Breast Implant Illness


Breast Implant Illness (BII) is a combination of various systemic symptoms that women with breast implants have reported. Symptoms have been reported in women with saline, silicone, smooth and textured implants. There are no known risk factors.

At this time, breast implant illness (BII) is not an official medical diagnosis, as there is no blood or diagnostic exam to test for breast implant illness. It is not currently associated with an autoimmune disease or connective tissue disease. The Food and Drug Administration (FDA) has made no recommendations on the diagnosis or treatment of these symptoms. Some women who have suffered from these symptoms report resolution with implant and breast capsule removal. These symptoms include (but are not limited to):

  • fatigue
  • chest pain
  • joint pain
  • hair loss
  • headaches
  • chills
  • photosensitivity
  • chronic pain
  • rash
  • Metallic taste
  • anxiety
  • brain fog
  • sleep disturbance
  • depression
  • neurologic issues
  • hormonal issues

Symptoms may start within months after surgery, but in many women they take years to appear. If you start having unexplained symptoms at any point after getting breast implants and you have not found answers from other doctors, schedule an evaluation at the Beverly Hills Breast Institute so Dr. Schwartz can evaluate you and help you recover.

Who gets BII?

BII can affect both women who get cosmetic breast augmentation and those who have breast reconstructive surgery following a mastectomy. If you have breast implants of any type, whether they’re silicone, saline, textured or smooth, you could be at risk for BII. This is because saline implants have a silicone shell and silicone can serve as a chronic stimulator of the immune system.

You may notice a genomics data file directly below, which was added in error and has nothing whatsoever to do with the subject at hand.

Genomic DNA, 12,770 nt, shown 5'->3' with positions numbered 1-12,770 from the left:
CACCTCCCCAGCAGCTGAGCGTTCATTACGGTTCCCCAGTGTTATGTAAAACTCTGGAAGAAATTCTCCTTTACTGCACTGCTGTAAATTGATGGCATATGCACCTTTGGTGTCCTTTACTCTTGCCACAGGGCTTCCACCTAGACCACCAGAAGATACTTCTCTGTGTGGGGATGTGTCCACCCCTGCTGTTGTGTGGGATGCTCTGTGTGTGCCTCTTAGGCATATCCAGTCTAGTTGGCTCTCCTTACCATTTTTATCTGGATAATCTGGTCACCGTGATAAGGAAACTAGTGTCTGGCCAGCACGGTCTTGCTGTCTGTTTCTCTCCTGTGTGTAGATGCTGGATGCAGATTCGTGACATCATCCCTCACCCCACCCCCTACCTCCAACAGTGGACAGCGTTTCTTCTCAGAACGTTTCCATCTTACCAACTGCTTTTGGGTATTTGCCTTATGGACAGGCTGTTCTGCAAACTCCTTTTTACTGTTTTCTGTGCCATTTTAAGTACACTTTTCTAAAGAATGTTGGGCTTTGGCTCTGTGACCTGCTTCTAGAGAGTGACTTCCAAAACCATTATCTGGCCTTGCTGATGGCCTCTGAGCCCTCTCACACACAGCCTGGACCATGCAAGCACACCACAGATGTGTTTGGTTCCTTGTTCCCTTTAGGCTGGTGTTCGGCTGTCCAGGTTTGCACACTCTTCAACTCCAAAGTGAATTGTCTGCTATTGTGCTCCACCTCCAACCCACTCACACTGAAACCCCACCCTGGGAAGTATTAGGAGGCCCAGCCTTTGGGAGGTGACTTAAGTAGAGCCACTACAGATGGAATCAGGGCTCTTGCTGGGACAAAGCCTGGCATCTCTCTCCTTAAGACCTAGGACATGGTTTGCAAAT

How do you diagnose breast implant illness?

There’s no set protocol for breast implant illness diagnosis because it’s still not an official medical diagnosis. That means you need an experienced diagnostician like Dr. Schwartz.

In some cases, breast implant illness sufferers have underlying autoimmunity, other immune system dysregulation and/or autonomic dysfunction. Dr. Schwartz can perform diagnostic tests, review all your symptoms, and prescribe different treatments to see how your illness responds as part of the BII diagnostic process.

How do you treat BII?

BII treatment depends on your symptoms, whether you have additional conditions, and your personal wishes. Many women experience significant improvement after having their breast implants removed, but some women opt to keep their implants and use non-surgical treatments.

Dr. Schwartz treats the root cause of breast implant illness, which may include medication, lifestyle changes, dietary changes, stress reduction exercises, and other nonoperative techniques. He always tailors care for you with her ultimate goal being your quality of life.

Silicone Usage in Breast Implants

Silicone is made from an organic element and used in many medical devices. Silicone gel implants have been studied by the FDA for many years and, to date, have not been proven to cause any disease. Smooth shell silicone gel implants are currently FDA approved for use in breast augmentation and breast reconstruction in the United States.

Many different organizations, such as the American Society for Plastic Surgeons and the American Society of Aesthetic Plastic Surgery, are funding research to further understand if there is a potential link between silicone gel breast implants and autoimmune conditions, such as rheumatoid arthritis or lupus. Patients who self-identify as having breast implant illness have tested both positive and negative on confirmatory laboratory tests for autoimmune diseases; thus, at this time, there is no direct causal relationship between BII and autoimmune diseases.

What Is the Difference Between BII and Capsular Contracture?

As with any foreign object placed in the body, including a breast implant, it is the body’s natural response to form a layer of scar tissue around it. The scar layer around the implant is called a breast capsule. It takes approximately 4-6 weeks from the date of surgery to form.

In a small percentage of women, the capsule can become irritated, and contract tightly around the implant. This causes pain or discomfort known as capsular contracture. There are many theories as to why this occurs, and there are strategies to decrease the risk of this contracture. The definitive treatment is the removal of the breast implant and the capsule. In women with BII, there has been no increased association with capsular contracture; rather, they present with concerns of systemic symptoms such as fatigue and rash. However, the treatment is the same – removal of the implant and surrounding scar capsule.